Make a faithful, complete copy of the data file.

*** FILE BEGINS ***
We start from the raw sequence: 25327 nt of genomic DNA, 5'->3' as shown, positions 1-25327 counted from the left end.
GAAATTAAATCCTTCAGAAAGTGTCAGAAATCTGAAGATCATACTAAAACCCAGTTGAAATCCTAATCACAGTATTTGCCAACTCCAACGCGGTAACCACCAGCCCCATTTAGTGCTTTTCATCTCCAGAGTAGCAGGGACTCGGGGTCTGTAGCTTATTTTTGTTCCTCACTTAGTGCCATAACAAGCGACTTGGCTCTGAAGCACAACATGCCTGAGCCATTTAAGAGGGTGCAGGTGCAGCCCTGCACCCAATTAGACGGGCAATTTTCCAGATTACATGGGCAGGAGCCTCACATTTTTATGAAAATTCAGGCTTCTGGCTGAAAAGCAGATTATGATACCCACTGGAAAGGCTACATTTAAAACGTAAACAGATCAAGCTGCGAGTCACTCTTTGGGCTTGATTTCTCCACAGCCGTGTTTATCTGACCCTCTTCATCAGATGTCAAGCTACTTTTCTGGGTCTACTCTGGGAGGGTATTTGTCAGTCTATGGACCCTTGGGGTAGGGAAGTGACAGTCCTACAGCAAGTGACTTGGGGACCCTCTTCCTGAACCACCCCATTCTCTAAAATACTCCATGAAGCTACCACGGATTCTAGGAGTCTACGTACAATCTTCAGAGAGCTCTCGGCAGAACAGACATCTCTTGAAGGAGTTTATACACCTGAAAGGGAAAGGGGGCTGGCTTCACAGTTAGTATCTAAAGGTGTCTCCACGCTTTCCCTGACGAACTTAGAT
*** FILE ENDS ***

We start from the raw sequence: 25327 nt of genomic DNA, 5'->3' as shown, positions 1-25327 counted from the left end.
GAAATTAAATCCTTCAGAAAGTGTCAGAAATCTGAAGATCATACTAAAACCCAGTTGAAATCCTAATCACAGTATTTGCCAACTCCAACGCGGTAACCACCAGCCCCATTTAGTGCTTTTCATCTCCAGAGTAGCAGGGACTCGGGGTCTGTAGCTTATTTTTGTTCCTCACTTAGTGCCATAACAAGCGACTTGGCTCTGAAGCACAACATGCCTGAGCCATTTAAGAGGGTGCAGGTGCAGCCCTGCACCCAATTAGACGGGCAATTTTCCAGATTACATGGGCAGGAGCCTCACATTTTTATGAAAATTCAGGCTTCTGGCTGAAAAGCAGATTATGATACCCACTGGAAAGGCTACATTTAAAACGTAAACAGATCAAGCTGCGAGTCACTCTTTGGGCTTGATTTCTCCACAGCCGTGTTTATCTGACCCTCTTCATCAGATGTCAAGCTACTTTTCTGGGTCTACTCTGGGAGGGTATTTGTCAGTCTATGGACCCTTGGGGTAGGGAAGTGACAGTCCTACAGCAAGTGACTTGGGGACCCTCTTCCTGAACCACCCCATTCTCTAAAATACTCCATGAAGCTACCACGGATTCTAGGAGTCTACGTACAATCTTCAGAGAGCTCTCGGCAGAACAGACATCTCTTGAAGGAGTTTATACACCTGAAAGGGAAAGGGGGCTGGCTTCACAGTTAGTATCTAAAGGTGTCTCCACGCTTTCCCTGACGAACTTAGAT